Completion of the new Barnett Family Reflection Room is expected in the spring and an adjacent patio is planned for outdoor gatherings, such as after an unveiling.
Traditionally, families who have lost a loved one conduct daily services and receive visitors at the family home for a week after the funeral. They gather with friends for comfort and often share memories of the deceased individual. Family members often eat together during the shivah period.
But times have changed. According to Kim Raznik, executive director of Clover Hill Park Cemetery in Birmingham, today many shivahs have been reduced to one to three days. This is due in part to distance —Detroiters have spread out geographically and more family members live out of town. Sometimes there is no family member left in Detroit who has a home for a shivah.
Clover Hill Park Cemetery, which was established by Congregation Shaarey Zedek in 1918, is trying to meet families’ changing needs. Raznik explains that “just prior to COVID, we renovated the Berman Administration building (located at the cemetery), creating an indoor area to accommodate families who wanted to gather after a funeral service or an unveiling to hold shivah or gather with family and friends. It was well received as many people travel from out of town and have no space to gather other than a restaurant.”
A few events were held in the Berman Remembrance Center before COVID spread. As COVID progressed, it became more challenging to hold funerals and shivahs safely. Families were reluctant to welcome guests into their homes and risk virus transmission. The Michigan Board of Rabbis recommended its members refrain from visiting private homes for safety reasons. Some temples and synagogues began offering outdoor or indoor space for shivahs.
“Ideally and traditionally, shivah belongs at home. But people are becoming more spread out, and it’s not safe to be in a home,” says Rabbi Aaron Starr of Congregation Shaarey Zedek. The congregation has hosted outdoor shivahs and other events at its Southfield facility and grounds. In addition, some shivah services are held in its main sanctuary with participants distanced and masked in this very large space. “We need to honor the deceased and comfort mourners, and achieve those mitzvot safely,” he explains.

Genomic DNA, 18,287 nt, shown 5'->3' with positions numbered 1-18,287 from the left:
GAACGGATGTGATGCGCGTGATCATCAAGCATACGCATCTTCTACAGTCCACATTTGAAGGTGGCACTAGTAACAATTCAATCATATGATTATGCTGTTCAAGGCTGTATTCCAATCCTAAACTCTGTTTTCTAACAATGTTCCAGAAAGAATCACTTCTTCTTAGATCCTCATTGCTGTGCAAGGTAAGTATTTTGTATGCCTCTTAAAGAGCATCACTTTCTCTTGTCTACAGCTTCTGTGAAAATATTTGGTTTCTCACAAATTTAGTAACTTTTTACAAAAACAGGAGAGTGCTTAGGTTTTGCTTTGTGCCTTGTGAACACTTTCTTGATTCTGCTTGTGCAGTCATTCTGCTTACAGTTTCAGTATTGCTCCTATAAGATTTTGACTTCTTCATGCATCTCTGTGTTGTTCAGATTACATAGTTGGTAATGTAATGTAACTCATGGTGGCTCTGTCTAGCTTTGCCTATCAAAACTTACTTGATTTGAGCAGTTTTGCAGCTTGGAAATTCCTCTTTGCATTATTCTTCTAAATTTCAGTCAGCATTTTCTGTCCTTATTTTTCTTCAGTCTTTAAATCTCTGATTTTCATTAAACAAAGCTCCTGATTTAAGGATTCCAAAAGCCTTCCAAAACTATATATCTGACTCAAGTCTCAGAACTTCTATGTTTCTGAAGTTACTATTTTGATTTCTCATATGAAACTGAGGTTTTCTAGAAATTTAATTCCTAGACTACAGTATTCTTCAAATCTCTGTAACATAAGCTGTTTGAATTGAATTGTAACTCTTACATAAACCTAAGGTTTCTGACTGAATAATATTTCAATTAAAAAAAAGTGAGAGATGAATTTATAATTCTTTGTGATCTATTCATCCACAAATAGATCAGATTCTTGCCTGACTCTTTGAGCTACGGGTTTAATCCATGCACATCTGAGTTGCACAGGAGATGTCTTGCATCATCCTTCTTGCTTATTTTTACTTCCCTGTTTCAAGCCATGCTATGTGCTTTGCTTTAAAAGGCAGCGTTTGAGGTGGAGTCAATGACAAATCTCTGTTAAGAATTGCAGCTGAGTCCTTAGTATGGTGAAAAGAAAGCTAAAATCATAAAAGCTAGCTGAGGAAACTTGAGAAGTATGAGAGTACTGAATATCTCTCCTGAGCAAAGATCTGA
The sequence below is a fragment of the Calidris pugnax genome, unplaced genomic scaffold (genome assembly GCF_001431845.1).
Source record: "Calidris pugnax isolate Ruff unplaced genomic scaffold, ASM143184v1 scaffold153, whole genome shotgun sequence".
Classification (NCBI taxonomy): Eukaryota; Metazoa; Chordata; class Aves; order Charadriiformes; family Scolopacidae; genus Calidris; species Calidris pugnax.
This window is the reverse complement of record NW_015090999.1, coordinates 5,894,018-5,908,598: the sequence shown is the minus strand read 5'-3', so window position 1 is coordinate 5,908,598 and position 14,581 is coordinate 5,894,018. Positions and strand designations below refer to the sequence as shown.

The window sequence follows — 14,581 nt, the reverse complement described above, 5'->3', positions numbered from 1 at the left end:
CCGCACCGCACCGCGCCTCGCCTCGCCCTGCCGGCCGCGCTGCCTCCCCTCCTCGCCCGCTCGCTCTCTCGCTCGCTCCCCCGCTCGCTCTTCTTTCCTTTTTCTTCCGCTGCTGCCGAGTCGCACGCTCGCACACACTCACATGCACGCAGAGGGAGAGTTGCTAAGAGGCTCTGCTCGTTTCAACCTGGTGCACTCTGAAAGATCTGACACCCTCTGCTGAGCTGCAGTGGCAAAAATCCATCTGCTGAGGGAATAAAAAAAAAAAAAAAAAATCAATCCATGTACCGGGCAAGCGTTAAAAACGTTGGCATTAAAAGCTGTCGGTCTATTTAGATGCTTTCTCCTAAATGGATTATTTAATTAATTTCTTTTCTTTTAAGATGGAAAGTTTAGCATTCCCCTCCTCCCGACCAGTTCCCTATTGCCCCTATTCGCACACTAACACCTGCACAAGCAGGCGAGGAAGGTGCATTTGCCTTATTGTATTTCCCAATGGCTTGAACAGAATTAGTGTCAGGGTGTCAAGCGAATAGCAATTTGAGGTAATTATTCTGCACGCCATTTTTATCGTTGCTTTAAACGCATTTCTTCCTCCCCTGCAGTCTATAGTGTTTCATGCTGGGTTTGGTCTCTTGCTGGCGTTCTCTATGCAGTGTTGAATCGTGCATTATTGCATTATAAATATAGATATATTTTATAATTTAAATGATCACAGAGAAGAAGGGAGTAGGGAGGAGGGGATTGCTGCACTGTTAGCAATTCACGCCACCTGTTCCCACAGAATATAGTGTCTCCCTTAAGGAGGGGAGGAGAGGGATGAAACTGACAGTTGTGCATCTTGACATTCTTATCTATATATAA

Additional Options at the Cemetery
Clover Park Hill Cemetery is adding additional options for families who want to hold a shivah or commemorate an unveiling at the cemetery.
Ground was broken in December for a new Barnett Family Reflection Room, attached to the administrative building but with its own entrance. This 1,000-square-foot addition, designed by David Lubin, will be available for rent for shivah or for gatherings after an unveiling. Clover Hill’s program coordinator, Sharday Selby, will assist families with kosher catering and other event arrangements.
The new facility is named in honor of donors Ken and Mari Barnett. Completion is expected in the spring and an adjacent patio is planned for outdoor gatherings, such as after an unveiling. Raznik points out that many unveilings have increased in size because some funerals held during the earlier days of COVID were limited to the immediate family.
With COVID, more families are holding funerals in the Davidson/Hermelin Chapel, located close to the cemetery’s administrative building, which eliminates the trip from a funeral home to the cemetery.
Additional outdoor space is being built adjacent to the Davidson/Hermelin Chapel. Raznik says that this addition — encompassing a terrace and expanded outdoor entryway — will accommodate guest overflow and provide space for families to gather safely before and after funerals. This expansion is being donated by Harriet and Gregg Orley.
Raznik adds that there are plans to hold other programs and services in both new spaces. “We want to make things easy,” she says. She believes that Clover Hill
Park is the only local cemetery to offer these on-site facilities.
For more information about the shivah center, visit www.cloverhillpark.org/berman-shiva-center.